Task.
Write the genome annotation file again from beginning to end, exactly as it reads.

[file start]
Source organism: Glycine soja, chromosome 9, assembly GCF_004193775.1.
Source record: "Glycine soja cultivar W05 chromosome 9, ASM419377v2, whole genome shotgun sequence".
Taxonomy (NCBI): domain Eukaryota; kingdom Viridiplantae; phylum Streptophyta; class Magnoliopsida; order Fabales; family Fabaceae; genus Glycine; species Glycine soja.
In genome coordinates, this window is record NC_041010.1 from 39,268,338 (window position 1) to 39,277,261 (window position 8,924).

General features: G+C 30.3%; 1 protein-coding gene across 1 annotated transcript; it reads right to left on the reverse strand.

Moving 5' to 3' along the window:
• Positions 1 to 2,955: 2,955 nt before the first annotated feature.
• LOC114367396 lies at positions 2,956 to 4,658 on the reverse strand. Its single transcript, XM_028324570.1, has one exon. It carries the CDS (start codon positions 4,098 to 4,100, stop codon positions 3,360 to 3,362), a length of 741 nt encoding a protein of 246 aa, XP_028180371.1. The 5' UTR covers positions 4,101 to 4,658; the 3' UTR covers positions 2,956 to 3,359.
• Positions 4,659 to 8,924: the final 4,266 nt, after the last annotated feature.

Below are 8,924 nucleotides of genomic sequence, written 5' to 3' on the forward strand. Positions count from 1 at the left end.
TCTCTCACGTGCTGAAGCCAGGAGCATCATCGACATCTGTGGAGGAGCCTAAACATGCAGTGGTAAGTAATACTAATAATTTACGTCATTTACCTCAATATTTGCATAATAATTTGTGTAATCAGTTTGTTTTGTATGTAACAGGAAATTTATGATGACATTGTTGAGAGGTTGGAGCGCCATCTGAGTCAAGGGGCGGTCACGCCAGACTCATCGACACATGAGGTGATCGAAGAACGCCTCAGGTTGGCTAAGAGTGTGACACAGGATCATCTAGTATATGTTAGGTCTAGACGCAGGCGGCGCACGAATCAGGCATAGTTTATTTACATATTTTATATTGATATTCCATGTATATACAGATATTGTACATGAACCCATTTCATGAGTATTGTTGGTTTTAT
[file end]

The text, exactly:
Source organism: Glycine soja, chromosome 9, assembly GCF_004193775.1.
Source record: "Glycine soja cultivar W05 chromosome 9, ASM419377v2, whole genome shotgun sequence".
Taxonomy (NCBI): domain Eukaryota; kingdom Viridiplantae; phylum Streptophyta; class Magnoliopsida; order Fabales; family Fabaceae; genus Glycine; species Glycine soja.
In genome coordinates, this window is record NC_041010.1 from 39,268,338 (window position 1) to 39,277,261 (window position 8,924).

General features: G+C 30.3%; 1 protein-coding gene across 1 annotated transcript; it reads right to left on the reverse strand.

Moving 5' to 3' along the window:
• Positions 1 to 2,955: 2,955 nt before the first annotated feature.
• LOC114367396 lies at positions 2,956 to 4,658 on the reverse strand. Its single transcript, XM_028324570.1, has one exon. It carries the CDS (start codon positions 4,098 to 4,100, stop codon positions 3,360 to 3,362), a length of 741 nt encoding a protein of 246 aa, XP_028180371.1. The 5' UTR covers positions 4,101 to 4,658; the 3' UTR covers positions 2,956 to 3,359.
• Positions 4,659 to 8,924: the final 4,266 nt, after the last annotated feature.

Below are 8,924 nucleotides of genomic sequence, written 5' to 3' on the forward strand. Positions count from 1 at the left end.
TCTCTCACGTGCTGAAGCCAGGAGCATCATCGACATCTGTGGAGGAGCCTAAACATGCAGTGGTAAGTAATACTAATAATTTACGTCATTTACCTCAATATTTGCATAATAATTTGTGTAATCAGTTTGTTTTGTATGTAACAGGAAATTTATGATGACATTGTTGAGAGGTTGGAGCGCCATCTGAGTCAAGGGGCGGTCACGCCAGACTCATCGACACATGAGGTGATCGAAGAACGCCTCAGGTTGGCTAAGAGTGTGACACAGGATCATCTAGTATATGTTAGGTCTAGACGCAGGCGGCGCACGAATCAGGCATAGTTTATTTACATATTTTATATTGATATTCCATGTATATACAGATATTGTACATGAACCCATTTCATGAGTATTGTTGGTTTTAT